More and more people are turning their back on fast fashion practices (thank goodness!) and ethical shopping seems to be the new style movement. However, I really hope this is a sustained movement, rather than just a short-lasting trend.
I recently saw an article in Natural Health magazine that inspired me to make a post on this topic. I was shocked when I read that 300,000 tonnes of clothing made its way to landfill sites in the UK last year. Also 235 million items were thrown away in spring alone! The fashion industry is the fifth most polluting on the planet.
I used to think that it was just waste that was the problem. This is not the case! It’s also the human cost of unsafe working conditions. The exploited labour.
I am so pleased to see that an increasing number of people are making more conscious decisions to swap their shopping habits to a more sustainable and ethical approach. According to the article and a recent study by YouGov and the Global Poverty Project, 74% of those surveyed said they would pay an extra 5% for their clothes if the workers were in safe conditions and guaranteed fair pay. I have noticed that this has encouraged a number of sustainable brands to come forward to make their voice heard.
I really think that consumers, including myself, are now starting to think more carefully before purchasing. I definitely now buy less but better. I currently believe that buying one high quality, more expensive piece that will last me a couple of years at least is so much more beneficial than buying ten cheaper garments that would be neglected come the next season.
I believe that this changes have come from a number of reasons. This includes a wider awareness and connectiveness to the world’s issues and therefore people become less ignorant and more conscious. There is also a greater desire to know more about the items we buy, however I sometimes find a lack of this information on companies’ social media or website. As the article states, this ‘…highlights two of the biggest problems in the current industry- transparency and accountability.’ I sometimes find that large companies have a sustainable forefront but are disconnected to what actually happens thousands of miles away on their factory floors and even their transportation methods.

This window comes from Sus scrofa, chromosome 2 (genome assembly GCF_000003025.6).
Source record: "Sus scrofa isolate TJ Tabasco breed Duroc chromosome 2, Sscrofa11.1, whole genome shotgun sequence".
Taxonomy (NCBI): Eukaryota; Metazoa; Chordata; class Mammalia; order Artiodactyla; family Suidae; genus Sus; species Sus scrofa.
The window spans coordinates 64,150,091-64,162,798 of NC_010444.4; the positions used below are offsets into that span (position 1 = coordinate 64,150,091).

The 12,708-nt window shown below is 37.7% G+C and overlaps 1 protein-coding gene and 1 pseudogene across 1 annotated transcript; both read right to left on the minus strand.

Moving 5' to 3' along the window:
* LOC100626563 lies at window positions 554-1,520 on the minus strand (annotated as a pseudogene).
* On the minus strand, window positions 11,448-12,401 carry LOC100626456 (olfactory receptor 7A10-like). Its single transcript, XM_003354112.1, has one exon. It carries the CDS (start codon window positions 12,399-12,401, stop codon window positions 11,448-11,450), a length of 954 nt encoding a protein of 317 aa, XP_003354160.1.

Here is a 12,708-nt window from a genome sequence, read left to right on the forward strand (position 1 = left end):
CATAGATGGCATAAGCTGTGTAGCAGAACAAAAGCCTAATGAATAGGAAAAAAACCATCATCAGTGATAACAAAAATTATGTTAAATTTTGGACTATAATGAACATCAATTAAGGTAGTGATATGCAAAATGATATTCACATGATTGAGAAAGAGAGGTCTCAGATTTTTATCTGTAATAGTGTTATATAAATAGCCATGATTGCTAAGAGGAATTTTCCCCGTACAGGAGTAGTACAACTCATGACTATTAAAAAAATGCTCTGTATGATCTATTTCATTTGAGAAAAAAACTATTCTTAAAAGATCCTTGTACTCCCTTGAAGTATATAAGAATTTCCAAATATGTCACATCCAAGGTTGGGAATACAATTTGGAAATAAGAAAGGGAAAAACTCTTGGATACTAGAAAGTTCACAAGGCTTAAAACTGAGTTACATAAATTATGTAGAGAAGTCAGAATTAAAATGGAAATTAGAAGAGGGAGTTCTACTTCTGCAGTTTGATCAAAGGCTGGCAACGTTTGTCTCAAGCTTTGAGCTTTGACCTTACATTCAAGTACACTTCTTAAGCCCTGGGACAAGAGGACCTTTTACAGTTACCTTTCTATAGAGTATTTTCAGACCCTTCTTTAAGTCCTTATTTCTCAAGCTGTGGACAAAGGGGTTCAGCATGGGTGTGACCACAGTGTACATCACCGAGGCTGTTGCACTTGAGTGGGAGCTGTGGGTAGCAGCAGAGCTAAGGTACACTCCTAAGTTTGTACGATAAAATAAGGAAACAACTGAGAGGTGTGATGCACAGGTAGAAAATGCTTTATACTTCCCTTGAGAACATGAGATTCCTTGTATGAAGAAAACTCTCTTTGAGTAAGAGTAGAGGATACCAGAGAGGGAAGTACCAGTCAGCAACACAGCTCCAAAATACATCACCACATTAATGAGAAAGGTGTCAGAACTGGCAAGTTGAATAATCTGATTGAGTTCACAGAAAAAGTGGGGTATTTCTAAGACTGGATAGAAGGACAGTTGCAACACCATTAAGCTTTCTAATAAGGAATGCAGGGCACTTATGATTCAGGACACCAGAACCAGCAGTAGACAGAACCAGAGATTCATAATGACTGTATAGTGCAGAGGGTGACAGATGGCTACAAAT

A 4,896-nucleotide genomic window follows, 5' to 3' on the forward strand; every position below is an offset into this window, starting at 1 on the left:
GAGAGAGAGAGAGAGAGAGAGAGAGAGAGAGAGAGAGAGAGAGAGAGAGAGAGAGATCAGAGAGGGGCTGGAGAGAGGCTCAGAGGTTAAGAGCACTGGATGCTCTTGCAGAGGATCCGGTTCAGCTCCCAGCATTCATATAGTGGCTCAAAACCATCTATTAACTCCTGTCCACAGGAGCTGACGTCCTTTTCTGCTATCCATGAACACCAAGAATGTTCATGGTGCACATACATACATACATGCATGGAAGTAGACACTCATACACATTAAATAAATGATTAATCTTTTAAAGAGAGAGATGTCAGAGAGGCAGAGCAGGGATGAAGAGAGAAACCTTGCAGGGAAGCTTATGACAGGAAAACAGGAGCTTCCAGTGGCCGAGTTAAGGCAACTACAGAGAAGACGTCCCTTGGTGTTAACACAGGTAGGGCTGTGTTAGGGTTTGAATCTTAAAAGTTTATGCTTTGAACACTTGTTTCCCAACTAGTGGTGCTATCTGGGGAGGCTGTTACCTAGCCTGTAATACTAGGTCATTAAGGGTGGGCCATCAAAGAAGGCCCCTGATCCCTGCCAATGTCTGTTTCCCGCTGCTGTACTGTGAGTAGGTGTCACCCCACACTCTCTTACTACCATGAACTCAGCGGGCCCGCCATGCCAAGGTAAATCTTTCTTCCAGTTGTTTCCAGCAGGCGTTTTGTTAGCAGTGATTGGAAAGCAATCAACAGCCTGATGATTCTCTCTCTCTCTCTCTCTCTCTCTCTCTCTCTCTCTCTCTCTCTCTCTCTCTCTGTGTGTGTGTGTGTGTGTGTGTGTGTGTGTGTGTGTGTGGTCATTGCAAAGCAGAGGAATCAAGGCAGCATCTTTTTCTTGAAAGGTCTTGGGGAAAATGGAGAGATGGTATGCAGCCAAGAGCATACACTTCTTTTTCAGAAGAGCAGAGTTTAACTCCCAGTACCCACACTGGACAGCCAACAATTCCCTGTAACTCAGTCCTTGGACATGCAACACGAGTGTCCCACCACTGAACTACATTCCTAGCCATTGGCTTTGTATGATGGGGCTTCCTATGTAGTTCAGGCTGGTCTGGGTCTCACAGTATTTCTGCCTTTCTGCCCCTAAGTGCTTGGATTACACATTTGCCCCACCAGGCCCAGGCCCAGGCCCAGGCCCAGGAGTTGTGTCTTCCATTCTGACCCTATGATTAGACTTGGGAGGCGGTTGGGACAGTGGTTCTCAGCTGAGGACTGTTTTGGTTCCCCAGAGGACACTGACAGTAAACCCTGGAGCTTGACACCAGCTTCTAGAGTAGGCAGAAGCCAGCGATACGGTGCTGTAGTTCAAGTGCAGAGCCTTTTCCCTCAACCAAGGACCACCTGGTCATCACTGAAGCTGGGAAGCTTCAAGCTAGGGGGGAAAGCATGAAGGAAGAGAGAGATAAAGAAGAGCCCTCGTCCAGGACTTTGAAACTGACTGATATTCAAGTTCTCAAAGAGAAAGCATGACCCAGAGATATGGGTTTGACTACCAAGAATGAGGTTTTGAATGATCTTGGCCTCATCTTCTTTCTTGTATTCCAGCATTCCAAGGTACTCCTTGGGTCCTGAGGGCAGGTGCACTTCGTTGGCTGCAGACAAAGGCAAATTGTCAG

Having said this, I do feel that the industry is slowly moving in the right direction. Shopping ethically means that workers are paid fairly and that we are supporting some of the most environmentally friendly production processes. These in turn help to promote better business practice in the fashion industry.
Organic cotton, for example, not only helps the environment and waterways by being non-polluting, but is also better for workers’ health as they do not have to come in direct contact with chemicals. They are similarly paid a premium for the crop.
Overall, I feel that there are lots of ethical practices being done, however, there is still plenty of room for more. I don’t know about you, but I would love to see brands taking responsibility by demanding the government to enforce legislations to put an end to unethical behaviour occurring in the market. I feel that this would also educate customers.
As a consumer, being curious and questioning is the first step! Recycling textiles and considering brand options that we purchase from can help to make changes to the fast fast industry.